MONDAY, April 18, 2011 (HealthDay News) -- Hospitalization of seniors may cause temporary memory loss and difficulty understanding discharge instructions, but many return to normal within a month, a new study says.
The findings suggest that seniors may need extra support from health workers and family immediately after they're released from the hospital, said the researchers at Northwestern University in Chicago.
"A helper on the day of discharge could make sure a senior understands discharge instructions and help her get home and follow instructions safely," lead author Dr. Lee Lindquist, an assistant professor of geriatrics at the Feinberg School of Medicine, said in a university news release.
"If a patient is by herself the day of a hospital discharge, it's possible that she won't comprehend complicated medical instructions, increasing medication errors and chances of re-hospitalization," she added.
The study included more than 200 hospital patients, 70 and older, who lived on their own and had not been diagnosed with dementia or any other cognitive problems. Tests conducted when the patients were discharged from the hospital showed that nearly one-third had reduced levels of cognition.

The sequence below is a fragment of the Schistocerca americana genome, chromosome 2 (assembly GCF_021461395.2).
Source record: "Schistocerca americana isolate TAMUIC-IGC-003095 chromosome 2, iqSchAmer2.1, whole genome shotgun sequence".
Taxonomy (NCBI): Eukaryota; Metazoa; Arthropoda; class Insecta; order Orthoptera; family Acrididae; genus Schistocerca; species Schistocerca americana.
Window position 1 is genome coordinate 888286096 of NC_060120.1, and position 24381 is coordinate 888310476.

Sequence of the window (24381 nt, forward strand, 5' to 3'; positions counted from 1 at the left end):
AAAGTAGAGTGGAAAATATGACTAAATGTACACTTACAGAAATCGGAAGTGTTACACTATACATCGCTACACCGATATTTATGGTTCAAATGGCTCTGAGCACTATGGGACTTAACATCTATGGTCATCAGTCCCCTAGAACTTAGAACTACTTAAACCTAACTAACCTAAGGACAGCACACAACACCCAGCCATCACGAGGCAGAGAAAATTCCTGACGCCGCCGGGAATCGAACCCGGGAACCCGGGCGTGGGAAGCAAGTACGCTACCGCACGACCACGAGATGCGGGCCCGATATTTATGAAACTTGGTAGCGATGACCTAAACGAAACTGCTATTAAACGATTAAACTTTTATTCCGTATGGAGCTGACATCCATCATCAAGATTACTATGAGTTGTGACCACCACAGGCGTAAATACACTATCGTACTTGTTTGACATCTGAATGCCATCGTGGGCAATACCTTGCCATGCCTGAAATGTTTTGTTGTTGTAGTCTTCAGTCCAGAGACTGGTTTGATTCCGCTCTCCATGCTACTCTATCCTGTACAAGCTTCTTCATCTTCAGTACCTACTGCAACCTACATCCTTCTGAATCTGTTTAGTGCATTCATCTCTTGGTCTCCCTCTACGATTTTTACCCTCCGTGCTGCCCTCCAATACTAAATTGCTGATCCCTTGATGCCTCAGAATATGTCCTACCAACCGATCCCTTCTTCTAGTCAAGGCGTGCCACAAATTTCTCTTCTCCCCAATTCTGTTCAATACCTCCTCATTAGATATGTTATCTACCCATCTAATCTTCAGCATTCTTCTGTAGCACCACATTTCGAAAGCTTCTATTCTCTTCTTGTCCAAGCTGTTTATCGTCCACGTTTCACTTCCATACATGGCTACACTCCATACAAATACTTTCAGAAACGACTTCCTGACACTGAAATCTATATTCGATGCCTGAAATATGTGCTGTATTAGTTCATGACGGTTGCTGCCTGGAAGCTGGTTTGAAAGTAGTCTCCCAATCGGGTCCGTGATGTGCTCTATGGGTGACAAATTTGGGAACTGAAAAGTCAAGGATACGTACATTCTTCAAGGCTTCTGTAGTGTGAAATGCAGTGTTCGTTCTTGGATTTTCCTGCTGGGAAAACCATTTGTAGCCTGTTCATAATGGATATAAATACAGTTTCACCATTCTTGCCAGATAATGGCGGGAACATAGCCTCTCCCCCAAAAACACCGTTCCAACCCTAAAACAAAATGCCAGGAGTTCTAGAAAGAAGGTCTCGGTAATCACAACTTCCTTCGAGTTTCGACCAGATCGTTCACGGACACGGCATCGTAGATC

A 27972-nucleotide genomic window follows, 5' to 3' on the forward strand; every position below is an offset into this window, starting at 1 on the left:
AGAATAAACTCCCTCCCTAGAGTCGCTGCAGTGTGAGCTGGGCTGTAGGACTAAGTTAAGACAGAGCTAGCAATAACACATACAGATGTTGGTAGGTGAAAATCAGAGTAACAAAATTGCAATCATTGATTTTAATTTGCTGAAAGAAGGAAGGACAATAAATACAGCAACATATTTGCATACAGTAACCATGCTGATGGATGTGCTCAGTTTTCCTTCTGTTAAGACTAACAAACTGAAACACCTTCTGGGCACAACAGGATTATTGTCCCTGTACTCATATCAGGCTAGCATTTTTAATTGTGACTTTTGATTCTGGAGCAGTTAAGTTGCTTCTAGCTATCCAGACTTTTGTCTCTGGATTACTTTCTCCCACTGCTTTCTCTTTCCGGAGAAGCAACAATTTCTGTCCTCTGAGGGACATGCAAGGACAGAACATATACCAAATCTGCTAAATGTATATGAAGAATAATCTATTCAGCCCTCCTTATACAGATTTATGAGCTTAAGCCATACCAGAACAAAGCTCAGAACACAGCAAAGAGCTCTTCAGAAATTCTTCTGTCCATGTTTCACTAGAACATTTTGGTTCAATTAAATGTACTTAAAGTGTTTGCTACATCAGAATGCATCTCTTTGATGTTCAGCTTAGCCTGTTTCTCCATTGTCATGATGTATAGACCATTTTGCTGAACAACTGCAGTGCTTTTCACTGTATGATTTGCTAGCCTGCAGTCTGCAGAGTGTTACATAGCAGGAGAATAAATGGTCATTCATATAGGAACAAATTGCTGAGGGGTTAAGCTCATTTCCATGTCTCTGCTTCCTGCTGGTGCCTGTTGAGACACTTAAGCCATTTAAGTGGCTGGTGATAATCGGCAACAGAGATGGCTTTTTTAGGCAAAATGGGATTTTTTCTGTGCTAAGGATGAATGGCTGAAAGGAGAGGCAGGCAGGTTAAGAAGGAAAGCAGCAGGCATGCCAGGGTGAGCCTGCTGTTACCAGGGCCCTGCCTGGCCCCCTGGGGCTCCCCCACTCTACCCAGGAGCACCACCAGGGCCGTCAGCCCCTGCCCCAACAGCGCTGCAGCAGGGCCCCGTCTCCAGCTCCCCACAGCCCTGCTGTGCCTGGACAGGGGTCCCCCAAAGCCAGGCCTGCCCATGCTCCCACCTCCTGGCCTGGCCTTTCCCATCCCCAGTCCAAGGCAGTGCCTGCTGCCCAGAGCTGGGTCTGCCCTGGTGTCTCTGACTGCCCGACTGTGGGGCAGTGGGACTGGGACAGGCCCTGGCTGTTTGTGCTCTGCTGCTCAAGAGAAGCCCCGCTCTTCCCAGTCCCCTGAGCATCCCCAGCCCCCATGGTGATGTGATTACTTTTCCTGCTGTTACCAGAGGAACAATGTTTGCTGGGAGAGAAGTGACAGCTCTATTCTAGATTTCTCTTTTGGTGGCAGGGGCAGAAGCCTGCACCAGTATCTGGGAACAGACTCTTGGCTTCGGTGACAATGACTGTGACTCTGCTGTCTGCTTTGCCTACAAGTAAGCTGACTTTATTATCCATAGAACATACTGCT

One month later, 58 percent of those patients no longer had reduced cognition and showed significant recovery in a number of areas, including comprehension, reading, writing, calculation and orientation.
"When the senior is no longer sick enough to be in the hospital, it doesn't mean they're 100 percent ready to be on their own," said Lindquist, who is also a physician at Northwestern Memorial Hospital.
Screening all elderly patients for reduced cognition before they're discharged from the hospital could help identify those who require specialized hospital-to-home transitional care with more frequent follow-ups, she suggested.
The study, funded by the U.S. National Institute on Aging, was published online in the Journal of General Internal Medicine.
The AGS Foundation for Health in Aging has more about seniors and hospitalization.